Severed #4


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Severed #4


  • Words: Scott Snyder & Scott Tuft
  • Art: Attila Futaki
  • Inks: Bill Nelson
  • Story Title: "Stealing Home"
  • Publisher: Image Comics
  • Price: $2.99
  • Release Date: Nov 16, 2011

The eerie phonograph salesman unleashes hell.

The team of Scott Snyder and Scott Tuft truly turn up the suspense, shock, and heart-sinking dismay with their latest issue of Severed.  With Samantha's suspicions proving to be true, will she survive her encounter with the monstrous phonograph salesman, Fischer?

In issue #4, Snyder and Tuft aimed to test the strength of the naive Jack, and his incognito pal, Samantha.  With last issue’s uncomfortable dinner with Fischer behind them, Samantha attempts to track down the truth behind the wandering salesman.  Her investigation into the curious man only plants seeds of mistrust between her and Jack, who believes the elderly gentleman to merely be a friend to the pair.  The unavoidable argument between the two serves to only reinforce the pair’s commitment to each other, making the oncoming brutal surprise-attack all the more potent, emotional, and powerful. 

Severed  has proven to be the book that consistently unnerves readers with chest tightening suspense and the uneasy, tense feeling of waiting for the inevitable last shoe to drop, and this issue without a doubt contains the strongest example yet.  As Samantha arrives at a diner to meet Fischer’s supposed boss, she is greeted with a mysterious cylinder recording.  It is rare for text to illicit such a powerful response, but as the recording plays through, it is interrupted by her attacker, who screams “ME!”  The simple text conveyed an incredibly ominous and guttural roar, one that truly became audible within my own head.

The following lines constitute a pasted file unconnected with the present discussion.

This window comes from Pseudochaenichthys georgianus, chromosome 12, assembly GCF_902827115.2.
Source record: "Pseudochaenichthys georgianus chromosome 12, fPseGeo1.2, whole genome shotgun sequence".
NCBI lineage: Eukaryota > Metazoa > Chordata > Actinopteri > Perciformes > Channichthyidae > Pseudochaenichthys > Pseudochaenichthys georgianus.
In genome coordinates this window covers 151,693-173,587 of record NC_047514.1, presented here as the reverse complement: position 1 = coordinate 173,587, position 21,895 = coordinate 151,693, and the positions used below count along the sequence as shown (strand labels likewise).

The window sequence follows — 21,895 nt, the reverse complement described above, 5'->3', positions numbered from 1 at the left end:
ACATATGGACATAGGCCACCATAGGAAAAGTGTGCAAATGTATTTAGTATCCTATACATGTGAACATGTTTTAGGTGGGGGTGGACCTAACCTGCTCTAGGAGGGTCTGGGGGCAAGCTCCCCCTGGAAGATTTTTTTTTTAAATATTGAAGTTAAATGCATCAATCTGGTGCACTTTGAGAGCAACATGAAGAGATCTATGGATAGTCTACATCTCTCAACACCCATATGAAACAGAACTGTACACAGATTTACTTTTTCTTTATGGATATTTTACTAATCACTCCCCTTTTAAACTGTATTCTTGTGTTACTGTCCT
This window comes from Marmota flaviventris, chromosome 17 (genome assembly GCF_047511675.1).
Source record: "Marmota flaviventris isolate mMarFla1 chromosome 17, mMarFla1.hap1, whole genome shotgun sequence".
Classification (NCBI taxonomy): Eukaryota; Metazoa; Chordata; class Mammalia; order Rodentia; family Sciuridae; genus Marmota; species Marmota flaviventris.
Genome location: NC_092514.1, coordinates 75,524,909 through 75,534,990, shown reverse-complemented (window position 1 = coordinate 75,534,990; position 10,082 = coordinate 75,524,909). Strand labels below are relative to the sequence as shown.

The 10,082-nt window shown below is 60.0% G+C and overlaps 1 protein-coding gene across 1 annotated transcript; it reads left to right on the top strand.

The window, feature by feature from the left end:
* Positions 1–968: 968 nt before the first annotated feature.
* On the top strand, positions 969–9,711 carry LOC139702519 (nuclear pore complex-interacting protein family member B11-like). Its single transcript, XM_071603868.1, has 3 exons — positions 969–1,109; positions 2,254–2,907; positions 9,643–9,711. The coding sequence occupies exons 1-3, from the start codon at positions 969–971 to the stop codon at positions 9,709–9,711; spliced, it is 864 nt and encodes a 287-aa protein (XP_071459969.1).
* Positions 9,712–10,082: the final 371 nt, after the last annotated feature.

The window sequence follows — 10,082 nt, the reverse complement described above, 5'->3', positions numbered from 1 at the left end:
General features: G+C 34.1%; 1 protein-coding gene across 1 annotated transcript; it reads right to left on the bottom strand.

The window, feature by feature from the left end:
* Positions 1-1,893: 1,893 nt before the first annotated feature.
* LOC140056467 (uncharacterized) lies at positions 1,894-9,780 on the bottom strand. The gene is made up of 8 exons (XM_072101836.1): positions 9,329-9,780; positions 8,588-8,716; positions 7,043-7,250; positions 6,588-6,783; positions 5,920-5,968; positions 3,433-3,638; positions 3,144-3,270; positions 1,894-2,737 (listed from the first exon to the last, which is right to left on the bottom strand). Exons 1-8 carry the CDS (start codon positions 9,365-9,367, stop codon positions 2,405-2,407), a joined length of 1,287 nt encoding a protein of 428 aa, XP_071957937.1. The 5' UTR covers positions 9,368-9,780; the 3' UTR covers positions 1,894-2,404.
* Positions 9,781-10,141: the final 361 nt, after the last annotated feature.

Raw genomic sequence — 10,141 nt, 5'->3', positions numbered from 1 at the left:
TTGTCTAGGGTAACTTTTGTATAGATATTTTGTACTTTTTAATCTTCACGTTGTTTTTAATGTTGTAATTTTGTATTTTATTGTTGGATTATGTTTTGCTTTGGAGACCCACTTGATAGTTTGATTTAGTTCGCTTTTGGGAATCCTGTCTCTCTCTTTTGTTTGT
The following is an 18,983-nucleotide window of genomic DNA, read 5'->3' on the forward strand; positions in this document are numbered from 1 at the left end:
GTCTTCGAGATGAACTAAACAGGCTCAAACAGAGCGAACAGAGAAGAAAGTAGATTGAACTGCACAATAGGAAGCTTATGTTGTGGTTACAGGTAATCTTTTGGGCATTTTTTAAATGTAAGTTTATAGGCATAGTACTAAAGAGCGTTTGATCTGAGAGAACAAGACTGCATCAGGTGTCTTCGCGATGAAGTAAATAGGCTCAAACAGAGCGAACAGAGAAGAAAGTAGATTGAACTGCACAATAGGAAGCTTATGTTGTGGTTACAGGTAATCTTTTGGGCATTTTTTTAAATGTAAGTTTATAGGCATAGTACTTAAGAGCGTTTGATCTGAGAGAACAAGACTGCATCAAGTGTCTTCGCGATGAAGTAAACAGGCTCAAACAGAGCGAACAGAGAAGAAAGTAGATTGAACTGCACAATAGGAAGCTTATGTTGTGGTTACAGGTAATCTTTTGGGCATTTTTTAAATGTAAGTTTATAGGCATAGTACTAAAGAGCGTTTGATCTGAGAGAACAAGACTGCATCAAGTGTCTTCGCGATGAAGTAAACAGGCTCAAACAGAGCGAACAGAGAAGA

Attila Futaki backs up Snyder and Tuft with some of the most loved images yet seen within the series.  The friendship turned budding romance between Jack and Sam is completely brought to life as they share their first kiss at the top of an incomplete skyscraper, with a gorgeous and colorful sunset in front of them.  Not to be upstaged, the almost silent sequence that follows Sam as she rides the train alone to the diner is not only beautiful, but is a fantastic visual reminder of the historical period Severed takes place in.

Both Scott Snyder and Scott Tuft continue to outdo themselves by making Severed all the more suspenseful and unsettling.  With some of the most tense moments yet, and some of Futaki’s best drawn scenes, Severed #4 leaves readers with little hope for the fiddle-playing Jack.

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